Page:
The spaces involved were identified according to clinical and imaging findings. The most common space involved was submandibular, and accounted for 54.6% and 28.7% for single-space infection and multiple-space infection, respectively (Fig. (Fig.3).3). Thirty-three patients had single-space infection (26.0%) and 94 patients had multiple-space infection (74.0%) (Fig. (Fig.3),3), and the mean number of involved spaces was 2.83±1.79. An increasing number of involved sites showed an approximately downward trend in the number of patients presenting with MSI (Fig. (Fig.44).
Forty-three patients had diabetes mellitus (DM). Of these DM patients: 3 patients also had hypertension and coronary heart disease; 15 patients also had hypertension; 2 patients also had coronary heart disease; 1 patient also had systemic lupus erythematosus. With regard to non-DM patients: 1 patient had hypertension and coronary heart disease; 2 patients had hypertension; 1 patient had cerebral thrombosis; 1 patient had rheumatoid arthritis. No patient had a known primary or acquired immunodeficiency.
A total of 188 subjects (92.9%) received antibiotic treatment before hospital admission.
Patterns of symptoms and signs are shown in Figure Figure5.5. Swelling was present in all patients (100.0%) (Fig. (Fig.6).6). Other common findings were pain (96.0%), limited opening of mouth (89.0%), fever (42.5%), local pitting edema (22.0%), dyspnea (21.3%), and dysphagia (18.9%). Mean duration of hospital stay was 11.89±15.33 days (range: 2–90 days). Mean temperature upon hospital admission was 37.29±0.99°C (range: 35.50–41.00°C).
Mean WBC count upon hospital admission was 14.25±7.09×109/L. Mean NEUT% upon hospital admission was 78.26±15.00%.
Prevalence of positive pus culture was 66.4% (73/110) and the delivery rate was 86.6% (110/127). The most common causative organism was viridans group streptococci (53/110, 48.2%).
All patients underwent surgical incision and drainage in tandem with intravenous administration of antibiotics (Fig. (Fig.7).7). All patients received intravenous administration of primary empiric antibiotics upon hospital admission, and most adult patients received second-generation or third-generation cephalosporins, along with metronidazole or ornidazole for anaerobic cover. Mean duration of intravenous administration of antibiotics was 7.24±4.34 days (range: 1–28 days).
All patients underwent incision and drainage of involved spaces. A total of 119 patients received only 1 surgical intervention (93.7%), whereas 8 patients underwent a second surgical intervention because of disease progression (6.3%). Surgical intervention was done only under general anesthesia in 20 patients (15.7%), only under local anesthesia for 105 patients (82.7%), and under local anesthesia and general anesthesia for 2 patients (1.6%). Most patients had only extraoral drainage, and 4 patients (3.1%) had intraoral drainage combined with extraoral drainage. Eighty-six patients had submandibular incisions, whereas 21 of 86 patients had submandibular incisions combined with other types of incisions.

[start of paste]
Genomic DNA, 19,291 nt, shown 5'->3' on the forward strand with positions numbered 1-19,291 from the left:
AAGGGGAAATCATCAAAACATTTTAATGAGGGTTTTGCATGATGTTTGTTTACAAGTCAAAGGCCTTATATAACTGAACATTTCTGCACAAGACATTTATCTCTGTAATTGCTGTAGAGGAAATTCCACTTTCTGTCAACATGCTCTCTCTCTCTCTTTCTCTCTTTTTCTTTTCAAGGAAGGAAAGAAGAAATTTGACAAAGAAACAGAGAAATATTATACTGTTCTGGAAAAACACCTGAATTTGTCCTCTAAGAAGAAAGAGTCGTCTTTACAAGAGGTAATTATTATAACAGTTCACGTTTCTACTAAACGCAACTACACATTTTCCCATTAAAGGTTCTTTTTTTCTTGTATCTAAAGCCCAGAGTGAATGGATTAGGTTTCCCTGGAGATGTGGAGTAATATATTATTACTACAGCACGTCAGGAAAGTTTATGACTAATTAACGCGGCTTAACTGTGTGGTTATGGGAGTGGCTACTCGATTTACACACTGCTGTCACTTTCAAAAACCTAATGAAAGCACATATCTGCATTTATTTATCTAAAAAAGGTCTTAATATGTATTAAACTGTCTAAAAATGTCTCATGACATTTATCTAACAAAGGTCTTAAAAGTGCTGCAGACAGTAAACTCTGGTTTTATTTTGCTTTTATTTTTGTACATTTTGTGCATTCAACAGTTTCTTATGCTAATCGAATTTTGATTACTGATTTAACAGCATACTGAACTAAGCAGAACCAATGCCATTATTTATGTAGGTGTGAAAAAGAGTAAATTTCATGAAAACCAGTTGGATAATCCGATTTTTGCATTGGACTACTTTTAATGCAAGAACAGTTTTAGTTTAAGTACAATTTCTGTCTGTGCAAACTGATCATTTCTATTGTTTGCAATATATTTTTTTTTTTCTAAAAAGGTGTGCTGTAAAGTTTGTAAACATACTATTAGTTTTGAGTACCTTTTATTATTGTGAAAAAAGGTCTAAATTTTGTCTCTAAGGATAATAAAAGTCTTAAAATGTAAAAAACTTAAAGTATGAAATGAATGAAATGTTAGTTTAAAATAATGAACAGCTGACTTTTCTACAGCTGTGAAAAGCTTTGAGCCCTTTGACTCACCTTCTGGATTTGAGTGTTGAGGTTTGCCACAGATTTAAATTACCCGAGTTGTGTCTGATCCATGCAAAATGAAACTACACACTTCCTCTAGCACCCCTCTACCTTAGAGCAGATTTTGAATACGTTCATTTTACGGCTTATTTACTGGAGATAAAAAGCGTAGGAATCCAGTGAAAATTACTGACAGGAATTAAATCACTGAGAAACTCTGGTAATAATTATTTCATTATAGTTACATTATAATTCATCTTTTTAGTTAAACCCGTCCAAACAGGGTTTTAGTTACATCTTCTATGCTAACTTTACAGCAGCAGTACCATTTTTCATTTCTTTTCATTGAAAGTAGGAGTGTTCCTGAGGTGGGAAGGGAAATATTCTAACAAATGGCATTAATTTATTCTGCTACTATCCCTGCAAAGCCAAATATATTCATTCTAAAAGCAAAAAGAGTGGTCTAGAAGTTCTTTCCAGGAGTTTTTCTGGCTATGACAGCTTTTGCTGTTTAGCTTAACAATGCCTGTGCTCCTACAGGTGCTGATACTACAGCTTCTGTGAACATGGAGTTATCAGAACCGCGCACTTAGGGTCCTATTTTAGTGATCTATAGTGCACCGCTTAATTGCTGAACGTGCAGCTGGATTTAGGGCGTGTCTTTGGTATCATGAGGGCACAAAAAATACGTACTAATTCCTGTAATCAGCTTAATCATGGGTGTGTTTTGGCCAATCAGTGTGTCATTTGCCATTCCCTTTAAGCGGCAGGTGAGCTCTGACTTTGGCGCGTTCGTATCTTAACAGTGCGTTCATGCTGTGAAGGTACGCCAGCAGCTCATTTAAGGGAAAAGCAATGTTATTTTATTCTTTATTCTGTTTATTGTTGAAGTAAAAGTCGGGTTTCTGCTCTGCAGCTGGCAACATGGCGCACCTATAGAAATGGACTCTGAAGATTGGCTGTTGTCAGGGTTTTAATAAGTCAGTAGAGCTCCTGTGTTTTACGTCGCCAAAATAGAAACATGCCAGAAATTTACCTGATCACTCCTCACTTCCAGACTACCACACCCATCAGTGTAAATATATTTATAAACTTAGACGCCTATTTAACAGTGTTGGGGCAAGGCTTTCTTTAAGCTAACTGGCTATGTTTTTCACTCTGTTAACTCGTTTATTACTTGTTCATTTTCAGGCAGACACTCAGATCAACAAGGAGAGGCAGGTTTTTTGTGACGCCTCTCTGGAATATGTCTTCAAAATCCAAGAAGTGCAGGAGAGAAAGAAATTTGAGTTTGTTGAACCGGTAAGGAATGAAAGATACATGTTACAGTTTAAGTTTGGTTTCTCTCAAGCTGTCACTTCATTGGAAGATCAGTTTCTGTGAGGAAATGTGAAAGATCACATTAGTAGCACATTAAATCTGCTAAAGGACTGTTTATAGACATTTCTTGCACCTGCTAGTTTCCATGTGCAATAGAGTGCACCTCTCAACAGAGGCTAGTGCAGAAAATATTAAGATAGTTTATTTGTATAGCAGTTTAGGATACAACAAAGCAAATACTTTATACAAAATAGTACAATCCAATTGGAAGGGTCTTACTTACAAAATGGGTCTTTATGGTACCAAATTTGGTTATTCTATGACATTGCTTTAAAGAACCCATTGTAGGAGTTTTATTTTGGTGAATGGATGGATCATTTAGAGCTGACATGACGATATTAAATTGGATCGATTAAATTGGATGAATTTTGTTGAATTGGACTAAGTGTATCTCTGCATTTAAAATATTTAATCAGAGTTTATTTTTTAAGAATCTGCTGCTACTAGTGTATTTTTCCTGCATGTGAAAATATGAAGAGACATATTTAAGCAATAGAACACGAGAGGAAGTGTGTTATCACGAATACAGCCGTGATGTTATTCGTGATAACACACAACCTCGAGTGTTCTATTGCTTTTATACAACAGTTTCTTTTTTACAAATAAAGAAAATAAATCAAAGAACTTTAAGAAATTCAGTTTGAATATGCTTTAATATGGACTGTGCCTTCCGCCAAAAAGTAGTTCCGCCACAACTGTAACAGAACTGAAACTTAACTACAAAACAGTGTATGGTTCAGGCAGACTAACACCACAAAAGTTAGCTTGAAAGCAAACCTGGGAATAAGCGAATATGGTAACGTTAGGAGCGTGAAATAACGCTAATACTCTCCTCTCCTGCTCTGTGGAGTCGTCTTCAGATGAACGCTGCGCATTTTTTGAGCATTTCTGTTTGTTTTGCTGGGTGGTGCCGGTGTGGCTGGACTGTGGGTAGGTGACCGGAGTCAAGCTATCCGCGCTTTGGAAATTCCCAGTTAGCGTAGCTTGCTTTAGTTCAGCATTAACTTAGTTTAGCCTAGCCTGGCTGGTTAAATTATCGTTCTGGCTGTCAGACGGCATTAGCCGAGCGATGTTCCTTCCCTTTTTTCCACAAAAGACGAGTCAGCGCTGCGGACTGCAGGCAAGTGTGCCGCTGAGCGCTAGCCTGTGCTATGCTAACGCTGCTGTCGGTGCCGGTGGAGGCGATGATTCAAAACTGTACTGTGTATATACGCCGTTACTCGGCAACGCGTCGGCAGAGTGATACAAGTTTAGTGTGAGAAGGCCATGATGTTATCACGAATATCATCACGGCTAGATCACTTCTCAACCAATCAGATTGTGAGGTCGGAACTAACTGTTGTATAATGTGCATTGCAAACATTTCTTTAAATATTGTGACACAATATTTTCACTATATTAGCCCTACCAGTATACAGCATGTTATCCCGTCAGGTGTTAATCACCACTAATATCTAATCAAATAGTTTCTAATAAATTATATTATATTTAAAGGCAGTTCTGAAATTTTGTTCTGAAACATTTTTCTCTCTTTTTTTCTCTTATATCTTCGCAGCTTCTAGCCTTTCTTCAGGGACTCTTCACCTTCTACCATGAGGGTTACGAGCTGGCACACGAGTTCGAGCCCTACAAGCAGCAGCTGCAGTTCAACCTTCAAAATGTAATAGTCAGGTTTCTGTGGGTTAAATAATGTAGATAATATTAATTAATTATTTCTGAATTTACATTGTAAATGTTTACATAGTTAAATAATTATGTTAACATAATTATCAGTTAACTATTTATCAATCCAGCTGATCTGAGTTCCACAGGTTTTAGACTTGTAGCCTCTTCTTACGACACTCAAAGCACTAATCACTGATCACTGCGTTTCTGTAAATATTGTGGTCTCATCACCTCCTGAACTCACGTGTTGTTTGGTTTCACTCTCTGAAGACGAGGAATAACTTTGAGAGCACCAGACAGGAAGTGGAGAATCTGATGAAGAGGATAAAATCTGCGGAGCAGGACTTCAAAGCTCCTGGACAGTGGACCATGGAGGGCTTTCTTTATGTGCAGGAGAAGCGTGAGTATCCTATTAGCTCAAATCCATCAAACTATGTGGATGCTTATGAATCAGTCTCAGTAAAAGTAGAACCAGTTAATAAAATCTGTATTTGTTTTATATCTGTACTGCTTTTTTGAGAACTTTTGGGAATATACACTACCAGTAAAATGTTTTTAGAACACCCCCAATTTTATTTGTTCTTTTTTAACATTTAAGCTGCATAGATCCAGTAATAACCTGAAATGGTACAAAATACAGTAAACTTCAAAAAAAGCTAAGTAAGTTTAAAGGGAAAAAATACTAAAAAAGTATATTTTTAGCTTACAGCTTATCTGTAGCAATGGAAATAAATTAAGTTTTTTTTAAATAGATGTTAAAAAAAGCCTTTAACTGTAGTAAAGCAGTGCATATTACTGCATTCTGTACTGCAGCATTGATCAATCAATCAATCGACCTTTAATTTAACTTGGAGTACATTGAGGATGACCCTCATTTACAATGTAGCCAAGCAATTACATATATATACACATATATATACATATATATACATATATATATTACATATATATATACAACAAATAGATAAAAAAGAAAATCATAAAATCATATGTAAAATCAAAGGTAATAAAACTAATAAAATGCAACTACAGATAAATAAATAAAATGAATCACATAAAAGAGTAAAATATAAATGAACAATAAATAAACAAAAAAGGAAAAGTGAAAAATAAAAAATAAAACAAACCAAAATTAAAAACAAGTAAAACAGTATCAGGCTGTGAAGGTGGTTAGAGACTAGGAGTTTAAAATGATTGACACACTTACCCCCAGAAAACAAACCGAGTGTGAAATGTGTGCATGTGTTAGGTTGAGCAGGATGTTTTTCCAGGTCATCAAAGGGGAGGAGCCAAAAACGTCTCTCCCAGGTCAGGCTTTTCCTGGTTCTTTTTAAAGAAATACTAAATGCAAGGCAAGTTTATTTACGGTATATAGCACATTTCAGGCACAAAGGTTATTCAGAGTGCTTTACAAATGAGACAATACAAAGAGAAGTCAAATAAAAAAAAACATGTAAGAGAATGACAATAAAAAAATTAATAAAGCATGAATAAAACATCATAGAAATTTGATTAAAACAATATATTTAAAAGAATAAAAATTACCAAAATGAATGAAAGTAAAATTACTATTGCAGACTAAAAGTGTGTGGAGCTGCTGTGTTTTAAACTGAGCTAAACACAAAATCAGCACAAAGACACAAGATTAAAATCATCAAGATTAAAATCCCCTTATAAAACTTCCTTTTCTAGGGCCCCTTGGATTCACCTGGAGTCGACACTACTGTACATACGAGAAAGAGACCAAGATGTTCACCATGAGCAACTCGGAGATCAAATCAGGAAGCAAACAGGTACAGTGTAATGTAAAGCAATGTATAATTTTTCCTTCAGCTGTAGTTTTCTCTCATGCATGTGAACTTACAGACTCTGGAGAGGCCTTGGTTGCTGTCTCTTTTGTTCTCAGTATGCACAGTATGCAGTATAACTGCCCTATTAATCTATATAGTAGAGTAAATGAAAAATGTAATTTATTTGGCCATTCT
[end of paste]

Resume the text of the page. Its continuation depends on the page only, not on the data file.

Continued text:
Sixteen patients developed life-threatening complications. Twelve patients had respiratory obstruction, of which 4 patients underwent emergency tracheotomy, 8 patients had pneumonia, 4 patients had sepsis, 2 patients had septic shock, and 1 patient had descending mediastinitis (Table (Table1).1). Only one patient had no underlying systemic disease but suffered from respiratory obstruction, pneumonia, and septic shock: he died (mortality, 0.8%).
Nine of the 16 patients had 1 life-threatening complication, 5 patients had 2 life-threatening complications, and 2 patients had 4 life-threatening complications. Eight of the 16 patients had underlying systemic diseases, 5 patients had only DM, 1 patient had hypertension, and 2 patients had DM and hypertension. Mean age of the 16 patients was 60.63±12.66 years, whereas the mean age of the remaining patients was 43.20±21.29 years.
Results of univariate logistic regression analysis suggested that factors associated with a significant increased risk of development of life-threatening complications were (upon hospital admission): temperature ≥39.0°C (P<0.05); WBC count ≥15.0×109/L (P<0.05); and NEUT% ≥ 85.0% (P<0.05) (Table (Table22).
Results of multivariate logistic regression analysis confirmed that NEUT% ≥ 85.0% upon hospital admission was an independent predictor of life-threatening complications (odds ratio, 7.09; 95% confidence interval, 2.13–23.60; P<0.05) (Table (Table3).3). It, however, was not confirmed that temperature ≥39.0°C or WBC count ≥15.0×109/L upon hospital admission were independent predictors of life-threatening complications.
Mean duration of hospital stay was 7.91±4.69 (range: 1–31) days. Univariate logistic regression analysis suggested that no factors were associated significantly with duration of hospital stay.